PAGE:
Loud, broken snoring could be a sign of a hidden condition called obstructive sleep apnoea (OSA) that can be life-threatening. It’s also treatable so worth getting checked out.
- Men are around twice as likely to snore as women.
- Snoring is linked to a condition called obstructive sleep apnoea (OSA) which can trigger high blood pressure, depression, fatigue and difficulty concentrating at work or school.
- Causes include obesity, age, smoking and drinking alcohol.
- An estimated 1.5 million adults in the UK suffer from sleep apnoea according to the British Lung Foundation, but up 85 per cent are undiagnosed.
No matter how hard we all strive for equality, one thing’s for sure. About twice as many men snore than women; and between the ages of 30 and 55, the ratio of snoring is around 20 per cent of all men, compared to just five per cent of women.
And snoring is no joke as it is a symptom of a much more problematic condition called sleep apnoea.
With this condition, you’re not just disturbing those trying to kip around you. Sleep apnoea means the sufferer stops and starts breathing while they sleep.
It comes in a variety of forms, though the most common is called obstructive sleep apnoea (OSA).
Knowing apnoea is happening
As a sufferer, you’ll possibly only know if you’re a victim of this condition because of its indirect effects. Feeling like you’ve barely slept, waking a lot through the night and struggling with your moods and concentration levels in the waking hours.
For those beside you, in the next room or possibly the next house, the signs that you’re suffering from sleep apnoea may present in several ways.
If you’re making gasping, snorting or choking noises in your sleep, snoring loudly and even noticeably stopping breathing in your sleep, then there’s a good chance you may need some help. (You won’t be the only one if it’s especially loud).
Reasons to address apnoea
In the case of obstructive sleep apnoea, the causes may stem from being overweight. Excess tissue causes airways to narrow, which may be exacerbated by sleep position, poor diet or alcohol.
The resulting lack of sleep and strain on the respiratory system means what may just seem to be little more than loud snoring can be a life-threatening condition.
Sleep apnoea is linked to an increased risk of stroke and incidence of high blood pressure. It can put a serious strain on relationships, too.
Wake up to treatments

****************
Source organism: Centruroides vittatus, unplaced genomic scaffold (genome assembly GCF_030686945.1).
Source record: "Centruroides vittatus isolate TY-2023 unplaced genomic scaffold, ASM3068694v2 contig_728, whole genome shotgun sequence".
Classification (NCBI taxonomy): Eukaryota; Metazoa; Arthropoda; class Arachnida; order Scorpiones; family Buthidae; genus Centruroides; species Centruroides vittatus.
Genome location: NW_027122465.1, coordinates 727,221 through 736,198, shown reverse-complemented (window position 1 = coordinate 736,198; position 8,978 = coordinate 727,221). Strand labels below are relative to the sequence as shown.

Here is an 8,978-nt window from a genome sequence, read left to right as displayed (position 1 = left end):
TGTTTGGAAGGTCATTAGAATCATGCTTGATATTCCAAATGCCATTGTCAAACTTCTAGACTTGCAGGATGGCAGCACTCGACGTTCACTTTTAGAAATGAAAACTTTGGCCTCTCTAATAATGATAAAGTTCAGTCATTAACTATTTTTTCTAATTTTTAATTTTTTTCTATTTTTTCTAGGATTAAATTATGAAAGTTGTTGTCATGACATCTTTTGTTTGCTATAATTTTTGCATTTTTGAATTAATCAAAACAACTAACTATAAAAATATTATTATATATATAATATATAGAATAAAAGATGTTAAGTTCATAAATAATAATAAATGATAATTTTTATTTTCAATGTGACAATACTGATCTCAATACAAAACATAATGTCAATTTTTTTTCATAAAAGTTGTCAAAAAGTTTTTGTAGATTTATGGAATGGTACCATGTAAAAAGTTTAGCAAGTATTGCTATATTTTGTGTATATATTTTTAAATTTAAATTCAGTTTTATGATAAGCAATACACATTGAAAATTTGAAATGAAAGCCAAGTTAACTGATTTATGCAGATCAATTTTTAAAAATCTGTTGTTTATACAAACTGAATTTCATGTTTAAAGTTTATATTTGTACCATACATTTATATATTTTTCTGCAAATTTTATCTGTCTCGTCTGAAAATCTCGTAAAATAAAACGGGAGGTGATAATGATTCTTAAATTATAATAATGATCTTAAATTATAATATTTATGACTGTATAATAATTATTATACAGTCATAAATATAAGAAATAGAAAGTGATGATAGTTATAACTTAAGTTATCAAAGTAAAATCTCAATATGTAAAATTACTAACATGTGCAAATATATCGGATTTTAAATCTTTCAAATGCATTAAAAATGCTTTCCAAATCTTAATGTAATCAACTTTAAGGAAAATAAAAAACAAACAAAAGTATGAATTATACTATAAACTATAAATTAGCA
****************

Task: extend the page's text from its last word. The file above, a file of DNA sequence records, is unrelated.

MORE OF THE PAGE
Because issues around snoring are so common, there’s several treatments and changes to sleep hygiene and general lifestyle that you can make to combat the condition. Snoring aids, designed to open up the airways and bring a silent night to all, are available over the counter.
Other tried and tested tactics include sleeping on a golf ball, which is placed in the breast pocket of a t-shirt worn back-to-front. Or, wearing a gum shield-like mouthpiece (mandibular advancement device) to bed which holds your airways open while you sleep.
If your GP suspects the cause is sleep apnoea, with its potential for longer-term health issues, they may refer you to a specialist sleep clinic for tests.
In some cases, sleep apnoea sufferers are prescribed a CPAP machine. This gently pumps air into a mask you wear over your mouth or nose while you sleep. Surgery may also be used to help breathing, by removing large tonsils.
Cutting back on alcohol (especially at bedtime), quitting smoking and losing weight will all help. Specialist wedge-shaped bed pillows can also get you into a position that will prevent snoring.
Time for a tongue workout?
One possible cure could come in the shape of mouth and tongue exercises.
Researchers from Brazil put a group of snorers through tests, performing simple exercises three times a day. It was reported in the medical journal Chest.
The exercises, which included pressing and holding the tongue against parts of the mouth whilst saying specific phrases, proved to be effective in reducing incidents of snoring by about a third.
Something to think about the next time your partner gives you a shove to stop you snoring